'In a sense, in 25 years I haven't changed employer but I have changed jobs,' Everitt says.
As the FSA's head of internal comms from 1998 to 2000, Everitt oversaw the 'ten-way merger' through which the UK's financial services super-regulator was born. The FSA's remit includes policing the complicated multi-million-pound deals executed by London's financial institutions and making sure that pensions and mortgage providers give the man on the street a fair deal.
The watchdog is also a source for confidential advice - and some say it should become an industry champion. Its challenge is to understand the businesses it regulates, as well as their power and behaviour.
Everitt, a bespectacled 41-year-old Eastender with a shock of red hair, has to steer a course through these demands in an industry where what you should and should not say is heavily prescribed. No surprise then that he is warded throughout our interview by head of media Rob McIvor.
Everitt talks in an even manner and circumvents even the most innocuous of questions. Moving from the closed world of banking supervision at the Bank of England to its press office, and later to the FSA, was not at all jarring, he claims. In 2003 he moved from HR to take over a 100-strong 'people and communications' division.
Near the end of our largely unrevealing but nevertheless genial conversation, Everitt gently hints at his frustration in trying to blow what is necessarily a very muted FSA trumpet. 'A constant battle for any regulator is the fact that most of our successes go unnoticed,' he says. 'I just make the point that much of what we do happens behind the scenes. We try and be as transparent as we can within those constraints. But we simply cannot comment on investigations when they are under way. If any of my press officers did that they would be breaking the law.'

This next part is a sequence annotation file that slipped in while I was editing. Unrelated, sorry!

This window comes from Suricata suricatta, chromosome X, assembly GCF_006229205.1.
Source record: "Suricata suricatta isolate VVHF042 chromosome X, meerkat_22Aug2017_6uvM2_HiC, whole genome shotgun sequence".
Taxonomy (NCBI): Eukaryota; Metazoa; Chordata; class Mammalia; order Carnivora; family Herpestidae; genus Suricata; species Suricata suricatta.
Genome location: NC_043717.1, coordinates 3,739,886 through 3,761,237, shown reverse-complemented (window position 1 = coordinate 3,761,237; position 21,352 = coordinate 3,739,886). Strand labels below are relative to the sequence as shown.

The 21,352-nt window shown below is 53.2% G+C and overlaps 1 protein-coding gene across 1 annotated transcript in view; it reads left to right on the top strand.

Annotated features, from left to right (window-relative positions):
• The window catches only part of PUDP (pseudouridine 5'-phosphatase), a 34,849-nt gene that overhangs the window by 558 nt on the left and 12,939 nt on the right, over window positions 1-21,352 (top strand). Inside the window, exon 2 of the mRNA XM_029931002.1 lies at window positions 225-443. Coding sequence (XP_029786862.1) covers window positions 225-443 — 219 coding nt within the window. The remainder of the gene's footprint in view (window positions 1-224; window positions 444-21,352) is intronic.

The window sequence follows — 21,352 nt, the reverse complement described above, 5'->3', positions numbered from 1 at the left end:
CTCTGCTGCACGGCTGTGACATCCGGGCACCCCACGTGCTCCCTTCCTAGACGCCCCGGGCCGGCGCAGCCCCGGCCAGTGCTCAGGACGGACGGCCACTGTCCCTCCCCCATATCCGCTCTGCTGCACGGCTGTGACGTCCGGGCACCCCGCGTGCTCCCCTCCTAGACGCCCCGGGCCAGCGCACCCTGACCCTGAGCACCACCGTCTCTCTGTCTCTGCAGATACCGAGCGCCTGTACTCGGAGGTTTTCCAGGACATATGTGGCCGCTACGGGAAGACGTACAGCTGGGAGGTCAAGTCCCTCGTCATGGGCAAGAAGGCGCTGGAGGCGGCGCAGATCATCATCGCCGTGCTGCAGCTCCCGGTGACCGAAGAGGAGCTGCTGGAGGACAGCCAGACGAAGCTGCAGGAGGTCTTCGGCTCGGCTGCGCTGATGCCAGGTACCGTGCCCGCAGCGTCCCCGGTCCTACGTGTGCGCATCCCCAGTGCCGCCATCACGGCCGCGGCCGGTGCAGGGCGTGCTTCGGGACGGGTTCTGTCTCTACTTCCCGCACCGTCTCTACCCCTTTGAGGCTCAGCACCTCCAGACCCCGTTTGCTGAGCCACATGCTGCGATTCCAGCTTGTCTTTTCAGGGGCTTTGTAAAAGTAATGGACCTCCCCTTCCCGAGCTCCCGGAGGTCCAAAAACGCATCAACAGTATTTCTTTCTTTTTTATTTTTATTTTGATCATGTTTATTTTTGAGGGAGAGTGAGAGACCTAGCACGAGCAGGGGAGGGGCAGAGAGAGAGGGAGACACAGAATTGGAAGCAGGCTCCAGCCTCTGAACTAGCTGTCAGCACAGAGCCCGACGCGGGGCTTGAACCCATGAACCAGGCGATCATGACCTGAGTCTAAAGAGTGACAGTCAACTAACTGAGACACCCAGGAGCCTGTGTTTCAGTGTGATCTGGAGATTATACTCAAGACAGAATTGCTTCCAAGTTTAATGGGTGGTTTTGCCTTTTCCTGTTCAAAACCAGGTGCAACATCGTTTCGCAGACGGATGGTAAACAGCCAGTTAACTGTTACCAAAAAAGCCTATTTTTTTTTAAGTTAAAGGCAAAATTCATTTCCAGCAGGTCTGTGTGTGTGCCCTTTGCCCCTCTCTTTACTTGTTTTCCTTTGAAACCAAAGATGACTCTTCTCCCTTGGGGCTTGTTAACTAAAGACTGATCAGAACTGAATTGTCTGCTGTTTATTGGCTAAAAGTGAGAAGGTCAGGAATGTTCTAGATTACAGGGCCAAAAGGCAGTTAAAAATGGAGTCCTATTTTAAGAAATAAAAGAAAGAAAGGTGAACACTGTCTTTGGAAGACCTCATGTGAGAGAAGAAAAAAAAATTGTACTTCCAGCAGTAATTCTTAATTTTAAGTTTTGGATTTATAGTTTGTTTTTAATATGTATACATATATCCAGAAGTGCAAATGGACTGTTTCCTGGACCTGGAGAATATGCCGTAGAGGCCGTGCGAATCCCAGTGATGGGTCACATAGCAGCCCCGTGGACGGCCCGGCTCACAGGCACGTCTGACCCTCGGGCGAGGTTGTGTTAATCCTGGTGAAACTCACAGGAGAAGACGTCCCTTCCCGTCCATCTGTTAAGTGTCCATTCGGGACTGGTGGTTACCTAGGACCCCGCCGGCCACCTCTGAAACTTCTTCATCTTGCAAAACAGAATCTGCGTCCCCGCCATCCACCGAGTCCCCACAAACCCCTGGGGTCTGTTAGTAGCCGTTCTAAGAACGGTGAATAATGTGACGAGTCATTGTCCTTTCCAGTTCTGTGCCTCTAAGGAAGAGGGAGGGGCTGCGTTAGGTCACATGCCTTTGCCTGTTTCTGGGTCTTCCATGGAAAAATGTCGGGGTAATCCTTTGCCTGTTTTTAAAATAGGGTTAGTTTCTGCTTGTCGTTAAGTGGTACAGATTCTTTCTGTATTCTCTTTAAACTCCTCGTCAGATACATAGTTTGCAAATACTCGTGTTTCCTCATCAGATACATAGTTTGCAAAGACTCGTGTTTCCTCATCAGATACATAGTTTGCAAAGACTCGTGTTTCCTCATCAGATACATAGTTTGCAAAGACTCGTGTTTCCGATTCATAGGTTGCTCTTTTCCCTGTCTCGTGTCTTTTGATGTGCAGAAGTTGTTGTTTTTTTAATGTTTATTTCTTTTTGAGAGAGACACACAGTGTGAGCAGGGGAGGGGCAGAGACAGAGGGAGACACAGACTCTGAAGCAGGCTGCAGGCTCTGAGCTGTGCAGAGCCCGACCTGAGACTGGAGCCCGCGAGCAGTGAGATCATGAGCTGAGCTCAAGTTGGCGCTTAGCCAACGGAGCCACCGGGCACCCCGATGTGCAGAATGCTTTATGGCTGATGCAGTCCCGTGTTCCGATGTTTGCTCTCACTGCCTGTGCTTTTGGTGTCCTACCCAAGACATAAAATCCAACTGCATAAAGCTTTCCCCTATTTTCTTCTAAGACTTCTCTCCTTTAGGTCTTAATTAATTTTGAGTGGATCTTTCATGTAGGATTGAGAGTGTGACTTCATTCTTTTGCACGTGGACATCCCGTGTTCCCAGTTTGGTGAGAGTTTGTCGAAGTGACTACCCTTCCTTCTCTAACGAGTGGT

National Association of Pension Funds director of comms Andy Fleming, who was Everitt's consumer education press officer from 2000 to 2001, attests to Everitt's ability to 'stay on top of a wide-ranging remit' and get involved in the kind of day-to-day work that would usually be delegated to juniors. 'He is very supportive of his staff, which in my experience is quite unusual in PR,' Fleming says.
The FSA's last attempt to promote its successes backfired spectacularly in January. Legal & General had challenged a £1.1m fine imposed by the FSA for endowment misselling. The subsequent Financial Services and Markets Tribunal broadly backed the regulator but criticised its decisions committee for errors in assessing the evidence against L&G.
The FSA's press release celebrating the tribunal's decision omitted the criticism, triggering negative media coverage and a broadside in the press from ex-FSA legal adviser Michael Blair. 'Some in the market perceived our response as defensive,' says Everitt. 'We could have announced the review of the enforcement process earlier.'
Everitt's contrite response is refreshing. Although more robust in his rejection of media suggestions that chairman Callum McCarthy and CEO John Tiner are not accessible enough, he believes the FSA gets 'a fair hearing'.
'Many journalists have a deep understanding of the FSA, what we are trying to do and how we go about it. They may not agree with us on the handling of every issue but fundamentally there is an understanding, even though there will be diverging views as to how we go about things,' he says.
The FSA's balancing act continues. As its serene communications juggler, Everitt must be careful not to slip up.
1996: EMU project manager, banking supervision, Bank of England
1998: Head of internal communications, FSA
2000: Head of media relations, FSA
2002: Director of human resources, FSA
2003: Director of people and communications, FSA